If you bear the responsibility for your worthiness to traverse with God and try to maintain an A+ in righteousness, you will collapse. You may stay steady on your feet long enough to assume some credit, but soon your knees will buckle and the credit will topple from your hands. It’s too weighty to carry. Self-righteousness even for Jesus’ sake will finally make roadkill of you. The devil is too clever and well acquainted with your blind spots for you to get away with it indefinitely.
You may not tumble into the kinds of grievous sins that I did, but you will sprawl into exhaustion and numbness or sink into the quicksand of legalism and pride. You will also set yourself up for a shocking crisis when, inevitably along the way, your righteousness does not turn into the imminent reward you expected. The fact is, sometimes doing the right thing can temporarily lead to the most pain. It may mean forfeiting a relationship or an opportunity or losing a job over an unwillingness to compromise (1 Pet. 3:14). A theology that says, if I do the right thing, God will always do the right thing (i.e. make me happy) is consequentially shortsighted. He never fails to do the right thing, but far more is in play in our earthly quests than our temporal felicity.
Make no mistake, happiness beyond human vocabulary awaits us on the other side of the veil. It can peek out from behind the curtain at times, spiking our joy and comforting us with foretastes of heaven. However, though we rightly pursue righteousness, it doesn’t flip a happiness switch. Right decisions will always lead to blessing, but sometimes it is a long trip. Here’s what we don’t have to wait for: victory. I’m a woman of no few years and have come to embrace victory as its own brand of felicity.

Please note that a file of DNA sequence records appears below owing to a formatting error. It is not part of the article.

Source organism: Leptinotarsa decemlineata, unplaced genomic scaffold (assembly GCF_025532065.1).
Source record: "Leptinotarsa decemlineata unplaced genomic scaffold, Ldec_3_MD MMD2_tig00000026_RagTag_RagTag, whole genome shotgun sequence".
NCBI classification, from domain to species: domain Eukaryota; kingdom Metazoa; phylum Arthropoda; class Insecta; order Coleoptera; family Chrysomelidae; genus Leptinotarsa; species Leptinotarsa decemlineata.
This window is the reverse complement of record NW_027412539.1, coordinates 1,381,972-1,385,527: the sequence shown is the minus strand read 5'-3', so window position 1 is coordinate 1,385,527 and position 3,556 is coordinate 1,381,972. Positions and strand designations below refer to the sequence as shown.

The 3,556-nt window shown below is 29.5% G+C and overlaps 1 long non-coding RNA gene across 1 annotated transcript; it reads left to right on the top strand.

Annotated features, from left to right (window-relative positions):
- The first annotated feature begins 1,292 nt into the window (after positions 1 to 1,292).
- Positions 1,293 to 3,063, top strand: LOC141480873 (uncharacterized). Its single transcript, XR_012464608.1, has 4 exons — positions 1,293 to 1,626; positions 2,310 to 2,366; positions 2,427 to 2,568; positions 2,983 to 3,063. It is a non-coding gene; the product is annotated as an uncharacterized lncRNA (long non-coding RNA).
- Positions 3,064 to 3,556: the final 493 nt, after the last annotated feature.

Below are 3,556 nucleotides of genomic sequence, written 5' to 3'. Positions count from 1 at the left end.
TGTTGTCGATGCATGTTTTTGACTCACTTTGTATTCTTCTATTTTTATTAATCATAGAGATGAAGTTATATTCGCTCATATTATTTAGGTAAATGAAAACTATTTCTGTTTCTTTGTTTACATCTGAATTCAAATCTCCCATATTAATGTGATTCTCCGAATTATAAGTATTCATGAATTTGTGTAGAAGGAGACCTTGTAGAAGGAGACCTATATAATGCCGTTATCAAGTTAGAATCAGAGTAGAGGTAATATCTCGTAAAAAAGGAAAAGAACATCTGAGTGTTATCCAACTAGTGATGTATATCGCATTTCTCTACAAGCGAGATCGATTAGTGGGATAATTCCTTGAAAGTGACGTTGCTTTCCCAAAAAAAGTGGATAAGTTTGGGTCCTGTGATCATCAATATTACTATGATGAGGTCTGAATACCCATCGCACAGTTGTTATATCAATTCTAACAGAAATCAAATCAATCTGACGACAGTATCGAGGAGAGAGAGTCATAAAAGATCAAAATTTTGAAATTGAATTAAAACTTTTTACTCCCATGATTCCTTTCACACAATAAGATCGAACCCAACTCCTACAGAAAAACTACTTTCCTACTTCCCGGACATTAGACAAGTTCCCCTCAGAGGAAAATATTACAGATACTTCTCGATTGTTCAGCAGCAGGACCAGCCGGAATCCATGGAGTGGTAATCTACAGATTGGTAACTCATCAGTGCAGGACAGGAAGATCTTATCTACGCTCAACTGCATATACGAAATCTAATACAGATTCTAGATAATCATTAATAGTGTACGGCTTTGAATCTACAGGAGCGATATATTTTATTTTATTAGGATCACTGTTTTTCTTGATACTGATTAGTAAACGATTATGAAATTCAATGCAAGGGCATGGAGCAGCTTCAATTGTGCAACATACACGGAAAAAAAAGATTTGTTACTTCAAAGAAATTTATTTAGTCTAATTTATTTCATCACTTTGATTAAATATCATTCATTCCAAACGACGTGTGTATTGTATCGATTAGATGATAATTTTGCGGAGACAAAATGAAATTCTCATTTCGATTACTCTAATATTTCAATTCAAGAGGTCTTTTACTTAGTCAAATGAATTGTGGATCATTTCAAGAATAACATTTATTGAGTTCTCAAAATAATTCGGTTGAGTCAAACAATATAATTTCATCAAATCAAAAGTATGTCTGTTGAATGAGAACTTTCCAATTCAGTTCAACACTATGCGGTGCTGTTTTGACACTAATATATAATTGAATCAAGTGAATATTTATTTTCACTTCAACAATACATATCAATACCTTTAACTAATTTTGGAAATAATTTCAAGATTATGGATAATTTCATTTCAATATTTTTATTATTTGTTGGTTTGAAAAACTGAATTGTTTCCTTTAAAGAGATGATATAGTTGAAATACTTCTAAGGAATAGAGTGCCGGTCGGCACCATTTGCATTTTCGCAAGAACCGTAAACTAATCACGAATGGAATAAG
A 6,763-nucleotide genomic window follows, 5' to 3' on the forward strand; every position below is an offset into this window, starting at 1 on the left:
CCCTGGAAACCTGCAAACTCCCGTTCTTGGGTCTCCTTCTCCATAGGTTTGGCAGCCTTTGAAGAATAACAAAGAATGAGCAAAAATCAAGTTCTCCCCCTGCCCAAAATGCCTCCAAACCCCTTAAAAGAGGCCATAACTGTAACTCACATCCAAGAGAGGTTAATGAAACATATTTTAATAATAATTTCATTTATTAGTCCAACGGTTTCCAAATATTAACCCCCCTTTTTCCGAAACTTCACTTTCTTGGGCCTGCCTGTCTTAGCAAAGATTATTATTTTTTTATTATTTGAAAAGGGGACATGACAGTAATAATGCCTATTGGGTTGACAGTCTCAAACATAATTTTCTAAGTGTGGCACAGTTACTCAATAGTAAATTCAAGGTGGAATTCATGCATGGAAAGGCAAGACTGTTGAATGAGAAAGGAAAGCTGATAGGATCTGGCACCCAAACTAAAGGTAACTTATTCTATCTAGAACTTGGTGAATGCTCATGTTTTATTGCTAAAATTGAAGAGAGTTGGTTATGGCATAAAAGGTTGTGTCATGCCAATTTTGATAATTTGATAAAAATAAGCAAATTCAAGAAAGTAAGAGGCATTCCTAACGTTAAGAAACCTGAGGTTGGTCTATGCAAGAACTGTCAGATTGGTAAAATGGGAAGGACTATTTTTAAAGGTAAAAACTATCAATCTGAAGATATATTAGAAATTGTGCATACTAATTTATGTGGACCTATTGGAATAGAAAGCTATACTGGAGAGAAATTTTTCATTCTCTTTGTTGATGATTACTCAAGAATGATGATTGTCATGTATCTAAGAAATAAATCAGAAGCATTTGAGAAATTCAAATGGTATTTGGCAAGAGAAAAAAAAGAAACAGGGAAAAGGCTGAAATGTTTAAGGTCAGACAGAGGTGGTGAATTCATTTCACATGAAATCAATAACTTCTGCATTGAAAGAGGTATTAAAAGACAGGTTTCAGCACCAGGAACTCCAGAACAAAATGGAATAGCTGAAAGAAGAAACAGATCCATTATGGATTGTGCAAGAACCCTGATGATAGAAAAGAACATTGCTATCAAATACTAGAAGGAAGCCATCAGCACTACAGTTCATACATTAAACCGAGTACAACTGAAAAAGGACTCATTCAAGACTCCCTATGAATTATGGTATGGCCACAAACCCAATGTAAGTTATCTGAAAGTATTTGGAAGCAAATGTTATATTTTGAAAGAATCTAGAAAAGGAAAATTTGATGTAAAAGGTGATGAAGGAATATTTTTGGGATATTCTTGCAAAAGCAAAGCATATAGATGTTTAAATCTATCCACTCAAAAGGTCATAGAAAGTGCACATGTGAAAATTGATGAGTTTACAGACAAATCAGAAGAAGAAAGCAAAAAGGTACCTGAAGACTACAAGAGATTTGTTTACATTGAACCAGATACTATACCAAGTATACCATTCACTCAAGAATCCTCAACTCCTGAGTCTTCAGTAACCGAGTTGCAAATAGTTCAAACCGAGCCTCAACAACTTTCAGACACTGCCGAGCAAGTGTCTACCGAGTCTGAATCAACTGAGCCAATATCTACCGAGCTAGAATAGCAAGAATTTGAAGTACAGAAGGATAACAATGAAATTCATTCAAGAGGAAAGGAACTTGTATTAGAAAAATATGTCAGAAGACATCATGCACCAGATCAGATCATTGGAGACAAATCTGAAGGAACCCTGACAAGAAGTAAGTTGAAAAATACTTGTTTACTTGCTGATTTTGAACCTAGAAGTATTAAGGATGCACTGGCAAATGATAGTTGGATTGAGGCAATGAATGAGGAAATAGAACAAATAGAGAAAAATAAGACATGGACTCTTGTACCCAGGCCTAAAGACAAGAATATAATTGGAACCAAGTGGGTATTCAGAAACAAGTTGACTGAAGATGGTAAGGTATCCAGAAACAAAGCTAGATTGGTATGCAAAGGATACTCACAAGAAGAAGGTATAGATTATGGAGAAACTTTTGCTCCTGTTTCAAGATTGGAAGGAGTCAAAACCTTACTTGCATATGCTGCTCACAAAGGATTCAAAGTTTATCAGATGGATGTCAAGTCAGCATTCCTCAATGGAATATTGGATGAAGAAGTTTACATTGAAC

The following questions need early answers in our quest with God:
1) Whose worthiness is this walk based upon?
2) Whose promises are keeping this relationship afoot?
Christ will keep His covenant promises to us by His own righteousness. A righteousness He ascribed to the fallen when He bore the full weight of our wrongs on the cross. Our part is to believe. Our part is to place our faith in the finished work of Christ for our unfinished lives. This is what He counts as righteousness. Talk of this kind can make people nervous because they fear it leads to licentiousness but that’s the mysterious turnabout. We can’t walk in fiery faith and remain in a mire of sin.
Our feet will follow our faith. It’s faith that gives us the guts to change. It’s faith that snaps lengthy chains of poor decisions. It’s faith that upturns a downward spiral. Because, my friend, “This is the victory that has conquered the world: our faith” (1 John 5:4).